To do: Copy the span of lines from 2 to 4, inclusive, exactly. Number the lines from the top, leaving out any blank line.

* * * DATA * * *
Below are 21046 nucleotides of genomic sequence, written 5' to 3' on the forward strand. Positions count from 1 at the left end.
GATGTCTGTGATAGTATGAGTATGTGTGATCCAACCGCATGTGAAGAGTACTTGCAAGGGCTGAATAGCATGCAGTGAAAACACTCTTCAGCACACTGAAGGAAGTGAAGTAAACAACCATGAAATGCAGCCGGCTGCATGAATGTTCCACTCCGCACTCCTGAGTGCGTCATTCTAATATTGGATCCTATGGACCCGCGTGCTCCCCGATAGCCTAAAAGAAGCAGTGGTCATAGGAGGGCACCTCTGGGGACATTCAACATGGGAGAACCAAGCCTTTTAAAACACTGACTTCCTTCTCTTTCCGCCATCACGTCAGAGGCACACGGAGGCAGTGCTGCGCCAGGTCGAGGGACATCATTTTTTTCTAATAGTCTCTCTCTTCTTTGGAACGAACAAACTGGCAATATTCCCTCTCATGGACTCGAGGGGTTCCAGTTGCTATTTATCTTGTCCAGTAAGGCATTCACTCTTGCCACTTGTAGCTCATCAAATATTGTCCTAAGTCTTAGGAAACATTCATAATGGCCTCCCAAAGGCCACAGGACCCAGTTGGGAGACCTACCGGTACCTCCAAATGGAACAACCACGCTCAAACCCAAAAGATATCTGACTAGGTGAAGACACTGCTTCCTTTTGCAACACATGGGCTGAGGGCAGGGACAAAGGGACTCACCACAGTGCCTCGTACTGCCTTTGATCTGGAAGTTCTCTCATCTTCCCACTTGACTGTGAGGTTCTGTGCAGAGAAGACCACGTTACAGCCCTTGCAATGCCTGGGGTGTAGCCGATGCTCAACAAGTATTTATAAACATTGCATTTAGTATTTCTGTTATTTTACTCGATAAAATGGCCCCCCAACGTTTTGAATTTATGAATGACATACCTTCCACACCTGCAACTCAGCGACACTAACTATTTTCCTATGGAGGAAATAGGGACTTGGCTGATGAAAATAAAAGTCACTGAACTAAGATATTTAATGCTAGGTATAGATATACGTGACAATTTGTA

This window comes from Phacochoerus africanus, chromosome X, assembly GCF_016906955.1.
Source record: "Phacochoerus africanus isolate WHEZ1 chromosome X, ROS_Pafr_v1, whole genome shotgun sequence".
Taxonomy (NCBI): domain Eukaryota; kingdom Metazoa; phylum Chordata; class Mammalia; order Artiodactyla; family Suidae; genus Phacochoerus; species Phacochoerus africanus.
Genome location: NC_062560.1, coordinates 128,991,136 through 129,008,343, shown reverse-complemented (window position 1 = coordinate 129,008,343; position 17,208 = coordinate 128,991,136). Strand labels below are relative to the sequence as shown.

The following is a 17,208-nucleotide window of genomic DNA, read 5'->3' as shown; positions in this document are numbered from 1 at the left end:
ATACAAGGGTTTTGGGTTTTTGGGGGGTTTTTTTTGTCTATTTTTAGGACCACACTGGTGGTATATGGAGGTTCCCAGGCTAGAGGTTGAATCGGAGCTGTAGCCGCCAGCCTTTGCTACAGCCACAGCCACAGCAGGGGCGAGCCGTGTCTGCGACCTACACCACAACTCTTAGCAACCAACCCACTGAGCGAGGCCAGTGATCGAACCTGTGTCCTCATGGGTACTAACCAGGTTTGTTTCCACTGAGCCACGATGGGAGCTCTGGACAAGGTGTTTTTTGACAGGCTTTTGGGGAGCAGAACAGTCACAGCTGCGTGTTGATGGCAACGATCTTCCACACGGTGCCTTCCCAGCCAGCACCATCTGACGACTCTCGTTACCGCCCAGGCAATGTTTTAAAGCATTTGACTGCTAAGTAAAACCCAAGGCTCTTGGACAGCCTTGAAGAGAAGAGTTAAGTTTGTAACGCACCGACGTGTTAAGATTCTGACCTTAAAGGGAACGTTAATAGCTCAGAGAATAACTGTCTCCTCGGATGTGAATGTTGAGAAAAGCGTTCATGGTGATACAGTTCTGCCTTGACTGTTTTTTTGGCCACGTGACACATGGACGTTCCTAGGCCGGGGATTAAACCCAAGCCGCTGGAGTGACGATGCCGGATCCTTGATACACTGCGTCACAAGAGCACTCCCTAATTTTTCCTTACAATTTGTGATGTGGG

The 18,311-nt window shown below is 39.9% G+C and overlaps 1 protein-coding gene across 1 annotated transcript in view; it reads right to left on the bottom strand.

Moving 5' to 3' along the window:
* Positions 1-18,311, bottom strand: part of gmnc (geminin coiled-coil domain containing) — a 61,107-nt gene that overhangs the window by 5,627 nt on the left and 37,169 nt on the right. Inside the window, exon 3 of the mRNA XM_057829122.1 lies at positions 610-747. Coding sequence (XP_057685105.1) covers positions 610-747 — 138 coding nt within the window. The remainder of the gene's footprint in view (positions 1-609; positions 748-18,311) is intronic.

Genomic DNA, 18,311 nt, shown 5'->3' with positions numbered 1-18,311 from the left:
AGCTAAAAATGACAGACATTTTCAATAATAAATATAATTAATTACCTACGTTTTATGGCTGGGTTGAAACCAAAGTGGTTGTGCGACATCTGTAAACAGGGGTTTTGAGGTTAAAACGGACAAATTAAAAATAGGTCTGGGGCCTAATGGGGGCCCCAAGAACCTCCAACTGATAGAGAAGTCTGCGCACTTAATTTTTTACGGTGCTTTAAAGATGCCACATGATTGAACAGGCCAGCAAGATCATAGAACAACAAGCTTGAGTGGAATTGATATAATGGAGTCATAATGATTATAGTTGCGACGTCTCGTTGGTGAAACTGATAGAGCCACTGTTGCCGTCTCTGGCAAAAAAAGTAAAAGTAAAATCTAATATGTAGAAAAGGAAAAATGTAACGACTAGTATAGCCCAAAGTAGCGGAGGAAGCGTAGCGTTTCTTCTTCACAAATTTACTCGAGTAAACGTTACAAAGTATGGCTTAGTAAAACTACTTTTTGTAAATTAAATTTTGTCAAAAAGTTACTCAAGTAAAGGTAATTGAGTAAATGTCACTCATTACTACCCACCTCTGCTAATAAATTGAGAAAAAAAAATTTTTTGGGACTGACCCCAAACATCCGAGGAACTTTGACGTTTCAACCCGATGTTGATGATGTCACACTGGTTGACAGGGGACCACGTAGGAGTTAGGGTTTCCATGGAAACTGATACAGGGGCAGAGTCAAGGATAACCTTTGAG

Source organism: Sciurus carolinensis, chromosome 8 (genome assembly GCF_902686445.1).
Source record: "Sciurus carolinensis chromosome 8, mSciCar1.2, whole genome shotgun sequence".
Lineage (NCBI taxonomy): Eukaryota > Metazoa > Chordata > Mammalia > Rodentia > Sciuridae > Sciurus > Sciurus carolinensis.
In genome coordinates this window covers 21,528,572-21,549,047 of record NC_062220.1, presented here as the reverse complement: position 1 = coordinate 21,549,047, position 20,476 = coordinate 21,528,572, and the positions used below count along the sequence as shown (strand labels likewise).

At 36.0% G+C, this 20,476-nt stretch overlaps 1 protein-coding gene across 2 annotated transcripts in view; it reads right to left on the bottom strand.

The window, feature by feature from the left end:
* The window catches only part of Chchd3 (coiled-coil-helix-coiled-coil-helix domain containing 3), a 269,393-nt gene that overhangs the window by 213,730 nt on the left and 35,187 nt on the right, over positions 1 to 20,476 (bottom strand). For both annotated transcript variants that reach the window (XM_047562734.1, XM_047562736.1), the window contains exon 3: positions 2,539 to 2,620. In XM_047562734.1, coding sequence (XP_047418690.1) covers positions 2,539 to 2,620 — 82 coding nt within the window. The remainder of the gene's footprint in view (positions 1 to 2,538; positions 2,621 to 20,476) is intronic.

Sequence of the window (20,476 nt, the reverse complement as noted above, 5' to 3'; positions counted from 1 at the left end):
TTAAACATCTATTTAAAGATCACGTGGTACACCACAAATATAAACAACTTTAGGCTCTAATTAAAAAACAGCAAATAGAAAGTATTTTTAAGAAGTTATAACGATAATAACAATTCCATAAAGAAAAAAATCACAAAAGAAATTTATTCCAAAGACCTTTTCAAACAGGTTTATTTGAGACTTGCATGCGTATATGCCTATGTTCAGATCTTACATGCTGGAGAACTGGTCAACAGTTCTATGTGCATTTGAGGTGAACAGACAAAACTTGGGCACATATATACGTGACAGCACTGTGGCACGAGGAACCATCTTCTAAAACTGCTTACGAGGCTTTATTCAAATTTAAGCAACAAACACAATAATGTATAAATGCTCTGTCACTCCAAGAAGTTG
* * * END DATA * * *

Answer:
GATGTCTGTGATAGTATGAGTATGTGTGATCCAACCGCATGTGAAGAGTACTTGCAAGGGCTGAATAGCATGCAGTGAAAACACTCTTCAGCACACTGAAGGAAGTGAAGTAAACAACCATGAAATGCAGCCGGCTGCATGAATGTTCCACTCCGCACTCCTGAGTGCGTCATTCTAATATTGGATCCTATGGACCCGCGTGCTCCCCGATAGCCTAAAAGAAGCAGTGGTCATAGGAGGGCACCTCTGGGGACATTCAACATGGGAGAACCAAGCCTTTTAAAACACTGACTTCCTTCTCTTTCCGCCATCACGTCAGAGGCACACGGAGGCAGTGCTGCGCCAGGTCGAGGGACATCATTTTTTTCTAATAGTCTCTCTCTTCTTTGGAACGAACAAACTGGCAATATTCCCTCTCATGGACTCGAGGGGTTCCAGTTGCTATTTATCTTGTCCAGTAAGGCATTCACTCTTGCCACTTGTAGCTCATCAAATATTGTCCTAAGTCTTAGGAAACATTCATAATGGCCTCCCAAAGGCCACAGGACCCAGTTGGGAGACCTACCGGTACCTCCAAATGGAACAACCACGCTCAAACCCAAAAGATATCTGACTAGGTGAAGACACTGCTTCCTTTTGCAACACATGGGCTGAGGGCAGGGACAAAGGGACTCACCACAGTGCCTCGTACTGCCTTTGATCTGGAAGTTCTCTCATCTTCCCACTTGACTGTGAGGTTCTGTGCAGAGAAGACCACGTTACAGCCCTTGCAATGCCTGGGGTGTAGCCGATGCTCAACAAGTATTTATAAACATTGCATTTAGTATTTCTGTTATTTTACTCGATAAAATGGCCCCCCAACGTTTTGAATTTATGAATGACATACCTTCCACACCTGCAACTCAGCGACACTAACTATTTTCCTATGGAGGAAATAGGGACTTGGCTGATGAAAATAAAAGTCACTGAACTAAGATATTTAATGCTAGGTATAGATATACGTGACAATTTGTA

This window comes from Phacochoerus africanus, chromosome X, assembly GCF_016906955.1.
Source record: "Phacochoerus africanus isolate WHEZ1 chromosome X, ROS_Pafr_v1, whole genome shotgun sequence".